The results of this study demonstrate that the daphnane diterpene gnidimacrin activated HIV-1 production from chronically infected cells, inhibited HIV-1 R5 virus infection of PBMCs, and killed HIV-1 chronically infected cells at picomolar concentrations. Several other protein kinase C agonists were shown to activate HIV-1 replication and down regulate HIV-1 receptors at nanomolar concentrations. These protein kinase C agonists include prostratin, P-13S, DPP, I3A, SJ23B, and bryostatin 
. Most of these compounds are natural products isolated from plants. Among these compounds, prostratin was the best studied for its potential as an adjuvant therapeutic with HAART to eradicate HIV-1 from its latent reservoirs. Successful semi-synthesis of prostratin has further raised the interest of developing this compound for potential HIV-1 eradication 
. Thus, prostratin was chosen as a control in this study for its regulatory effect on HIV-1 replication.
The results of this study clearly indicate that gnidimacrin is at least 1,000 fold more effective than prostratin in activation of HIV-1 replication in the latently infected ACH-2 and U1 cells. The effective doses for HIV-1 activation were equivalent to the cytotoxic doses of both compounds. In contrast, U937, the parental cell line of U1, was at least 1,000 fold less sensitive to the cytotoxic effect of gnidimacrin. The differential sensitivity between U1 and U937 to gnidimacrin suggests that activation of HIV-1 replication could potentially eliminate latently infected cells. Gnidimacrin was also at least 1,000 fold more potent than prostratin in inhibiting HIV-1 infection. Gnidimacrin was particularly effective against R5 virus infection of PBMCs. The average EC50 for gnidimacrin against the 12 tested R5 viruses was approximately 9 pM. Such a potent inhibitory activity is likely sufficient to inhibit the R5 viruses purged from latent viral reservoirs.
Inhibition of R5 HIV-1 strains by gnidimacrin correlated with down regulation of CCR5 on PBMCs (). CCR5 was down regulated to background level on PBMCs, whereas CD4 and CXCR4 were only partially down regulated by gnidimacrin. Although the ×4 virus NL4-3 replication in MT4 cells is very sensitive to gnidimacrin, ×4 virus replication in PBMCs was only partially inhibited by gnidimacrin and prostratin. Down regulation of HIV-1 receptors does not explain this discrepancy because similar partial down regulation of CD4 and CXCR4 was observed on both PBMCs and MT4 cells (, ). One possible explanation is that a small fraction of CD4 and CXCR4 on PBMCs, but not on MT4 cells, are sufficient for HIV-1 infection; as a result, partial down regulation of CD4 and CXCR4 potently inhibits HIV-1 infection of MT4 cells but is not effective against ×4 virus infection of PBMCs.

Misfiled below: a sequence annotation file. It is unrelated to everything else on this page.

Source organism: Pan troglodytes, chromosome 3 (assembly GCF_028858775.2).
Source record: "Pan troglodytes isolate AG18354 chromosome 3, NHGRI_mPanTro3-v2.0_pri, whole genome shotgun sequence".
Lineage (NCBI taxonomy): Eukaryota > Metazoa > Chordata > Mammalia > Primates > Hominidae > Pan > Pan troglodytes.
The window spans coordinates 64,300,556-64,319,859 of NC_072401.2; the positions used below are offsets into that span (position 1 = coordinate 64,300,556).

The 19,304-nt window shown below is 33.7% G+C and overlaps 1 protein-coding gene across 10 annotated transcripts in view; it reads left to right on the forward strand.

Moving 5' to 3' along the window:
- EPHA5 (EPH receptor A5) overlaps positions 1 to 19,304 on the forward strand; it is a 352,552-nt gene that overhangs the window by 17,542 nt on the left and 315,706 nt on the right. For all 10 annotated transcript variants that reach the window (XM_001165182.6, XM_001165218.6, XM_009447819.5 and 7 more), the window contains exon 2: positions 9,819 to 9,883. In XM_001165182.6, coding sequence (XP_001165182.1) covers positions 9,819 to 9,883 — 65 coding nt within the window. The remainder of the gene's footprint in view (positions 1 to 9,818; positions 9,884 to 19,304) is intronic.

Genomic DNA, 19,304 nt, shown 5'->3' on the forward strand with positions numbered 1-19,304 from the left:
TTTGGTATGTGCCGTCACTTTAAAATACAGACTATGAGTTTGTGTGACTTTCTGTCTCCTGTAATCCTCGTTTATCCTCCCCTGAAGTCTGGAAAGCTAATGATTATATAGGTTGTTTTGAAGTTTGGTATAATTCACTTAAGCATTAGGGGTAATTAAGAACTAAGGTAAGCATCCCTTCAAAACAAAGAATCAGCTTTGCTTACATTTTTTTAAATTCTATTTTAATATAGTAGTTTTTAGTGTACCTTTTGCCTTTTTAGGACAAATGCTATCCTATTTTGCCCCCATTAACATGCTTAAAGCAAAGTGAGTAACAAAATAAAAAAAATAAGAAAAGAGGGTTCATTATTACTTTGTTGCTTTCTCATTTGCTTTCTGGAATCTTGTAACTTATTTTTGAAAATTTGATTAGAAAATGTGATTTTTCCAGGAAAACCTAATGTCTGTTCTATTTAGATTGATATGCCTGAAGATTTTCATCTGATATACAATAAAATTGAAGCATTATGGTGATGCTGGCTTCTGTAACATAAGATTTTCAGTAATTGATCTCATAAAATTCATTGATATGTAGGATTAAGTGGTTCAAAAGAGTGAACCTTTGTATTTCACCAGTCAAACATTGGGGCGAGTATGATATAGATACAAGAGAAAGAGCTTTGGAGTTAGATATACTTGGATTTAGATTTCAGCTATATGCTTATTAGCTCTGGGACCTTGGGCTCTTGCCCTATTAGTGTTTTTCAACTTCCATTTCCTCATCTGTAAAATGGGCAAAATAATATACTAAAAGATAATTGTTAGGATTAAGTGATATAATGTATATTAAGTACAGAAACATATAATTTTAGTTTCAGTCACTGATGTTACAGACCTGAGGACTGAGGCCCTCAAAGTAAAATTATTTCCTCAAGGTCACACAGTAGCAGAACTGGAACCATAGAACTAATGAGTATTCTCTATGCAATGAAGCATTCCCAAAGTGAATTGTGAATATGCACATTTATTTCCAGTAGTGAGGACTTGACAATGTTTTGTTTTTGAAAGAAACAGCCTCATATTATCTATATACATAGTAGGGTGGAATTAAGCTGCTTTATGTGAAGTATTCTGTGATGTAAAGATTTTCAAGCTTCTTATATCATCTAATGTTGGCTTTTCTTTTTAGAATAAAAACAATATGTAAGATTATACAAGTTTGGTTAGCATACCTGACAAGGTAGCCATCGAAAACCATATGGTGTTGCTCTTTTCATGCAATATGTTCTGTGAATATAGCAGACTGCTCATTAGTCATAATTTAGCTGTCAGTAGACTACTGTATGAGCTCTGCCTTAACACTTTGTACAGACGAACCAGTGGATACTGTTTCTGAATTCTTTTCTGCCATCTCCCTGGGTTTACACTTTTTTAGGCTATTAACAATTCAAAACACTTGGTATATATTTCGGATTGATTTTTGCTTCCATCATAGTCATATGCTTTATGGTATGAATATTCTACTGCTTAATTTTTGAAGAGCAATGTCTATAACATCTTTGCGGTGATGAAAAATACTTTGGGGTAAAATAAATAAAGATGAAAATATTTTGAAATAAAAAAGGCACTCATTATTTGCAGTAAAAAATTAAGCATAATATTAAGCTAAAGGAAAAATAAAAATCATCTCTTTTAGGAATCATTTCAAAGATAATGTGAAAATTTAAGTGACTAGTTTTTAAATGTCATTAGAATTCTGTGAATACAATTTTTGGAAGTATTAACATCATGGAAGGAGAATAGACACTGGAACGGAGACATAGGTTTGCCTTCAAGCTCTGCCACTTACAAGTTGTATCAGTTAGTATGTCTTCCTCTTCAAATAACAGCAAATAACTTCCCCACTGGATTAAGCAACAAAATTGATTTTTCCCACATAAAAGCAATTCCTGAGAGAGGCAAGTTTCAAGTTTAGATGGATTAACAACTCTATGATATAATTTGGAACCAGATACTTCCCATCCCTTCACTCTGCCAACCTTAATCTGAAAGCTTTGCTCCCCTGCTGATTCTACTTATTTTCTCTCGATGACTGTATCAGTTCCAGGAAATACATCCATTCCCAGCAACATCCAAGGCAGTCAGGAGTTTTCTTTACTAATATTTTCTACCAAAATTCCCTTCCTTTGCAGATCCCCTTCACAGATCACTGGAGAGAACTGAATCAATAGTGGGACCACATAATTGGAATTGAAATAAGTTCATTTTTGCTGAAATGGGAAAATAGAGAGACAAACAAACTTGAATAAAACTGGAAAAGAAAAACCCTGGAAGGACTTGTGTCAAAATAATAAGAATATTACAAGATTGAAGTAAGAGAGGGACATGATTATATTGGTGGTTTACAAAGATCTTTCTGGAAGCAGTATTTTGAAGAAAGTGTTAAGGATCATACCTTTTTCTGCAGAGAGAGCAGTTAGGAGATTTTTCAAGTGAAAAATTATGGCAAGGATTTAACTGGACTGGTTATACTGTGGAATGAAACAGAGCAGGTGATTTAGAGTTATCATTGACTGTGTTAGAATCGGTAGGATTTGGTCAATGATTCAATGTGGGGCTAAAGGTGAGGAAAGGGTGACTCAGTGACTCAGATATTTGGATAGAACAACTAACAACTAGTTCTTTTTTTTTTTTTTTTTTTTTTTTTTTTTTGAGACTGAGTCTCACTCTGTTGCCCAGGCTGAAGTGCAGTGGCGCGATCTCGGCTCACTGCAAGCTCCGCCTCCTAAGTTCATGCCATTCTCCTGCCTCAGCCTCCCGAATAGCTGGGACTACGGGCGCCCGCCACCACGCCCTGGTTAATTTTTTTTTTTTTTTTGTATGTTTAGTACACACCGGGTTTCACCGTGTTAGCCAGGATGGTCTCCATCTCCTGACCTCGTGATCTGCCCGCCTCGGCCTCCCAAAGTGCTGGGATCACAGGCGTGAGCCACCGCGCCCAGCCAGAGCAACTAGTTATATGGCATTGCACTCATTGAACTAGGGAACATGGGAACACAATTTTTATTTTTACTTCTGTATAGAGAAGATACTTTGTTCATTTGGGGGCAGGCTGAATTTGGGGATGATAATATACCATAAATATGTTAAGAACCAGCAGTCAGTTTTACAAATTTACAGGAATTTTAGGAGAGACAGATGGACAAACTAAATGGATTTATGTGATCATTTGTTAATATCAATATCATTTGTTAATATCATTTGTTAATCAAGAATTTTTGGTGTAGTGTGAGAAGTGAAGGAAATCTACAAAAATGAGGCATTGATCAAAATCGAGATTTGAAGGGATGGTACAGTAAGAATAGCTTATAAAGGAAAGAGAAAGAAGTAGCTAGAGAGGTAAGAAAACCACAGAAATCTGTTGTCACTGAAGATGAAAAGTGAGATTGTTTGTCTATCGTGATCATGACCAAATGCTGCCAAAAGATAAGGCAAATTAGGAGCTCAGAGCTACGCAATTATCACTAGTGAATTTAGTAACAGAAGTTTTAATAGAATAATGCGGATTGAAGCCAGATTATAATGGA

Like gnidimacrin, prostratin was able to completely inhibit R5 virus, but only partially inhibited ×4 virus infection of PBMCs in this study (). The fact that gnidimacrin was ineffective against all tested five viruses that use CXCR4 for entering PBMCs further support the notion that CCR5 down regulation is a key mechanism responsible for the potent anti-R5 virus activity. Although the anti-HIV-1 activity of prostratin in cell lines is well documented, the effect of prostratin on HIV-1 infection of PBMCs is not conclusive. Prostratin was shown to inhibit both R5 and ×4 virus infection of activated PBMCs 
. In contrast, it has also been shown that prostratin and the ingenol I3A were inactive against NL4-3 (an ×4 virus) infection of activated PBMCs 
. It is possible that inhibition of ×4 virus infection by gnidimacrin is dependent on cell types and the activation states of the cells.
Protein kinase C is a large family with four conventional isozymes PKCα, PKCβI, PKCβII and PKCγ; four novel isozymes, PKCδ, -ε, -η, and -θ; the atypical isozymes PKCζ and PKCι 
. Enzastaurin is a selective inhibitor for PKCβI and PKCβII 
. The strong antagonistic effect of enzastaurin on the anti-HIV-1 activity of gnidimacrin suggests that protein kinase C beta is the major protein kinase C isozyme responsible for the potent anti-HIV-1 activity. We propose that gnidimacrin inhibits HIV-1 by activating protein kinase C beta, which in turn strongly down regulates CCR5 and partially internalizes CD4 and CXCR4.
In conclusion, the results of this study suggest that protein kinase C beta is the target of gnidimacrin. Activation of protein kinase C beta by gnidimacrin causes internalization of HIV-1 receptors CD4, CXCR4, and CCR5, which prevents HIV-1 from entering the cells. Gnidimacrin is an extremely potent HIV-1 regulator that activates HIV-1 replication in chronically infected cells and inhibits R5 HIV-1 strains at low picomolar concentrations. The potent dichotomous activities make gnidimacrin an attractive adjuvant therapeutic candidate for the possibility of HIV-1 eradication. Future challenges in studying this potent anti-HIV-1 agent include identification of the specific cellular pathways that impart this extremely potent dichotomous activity of gnidimacrin.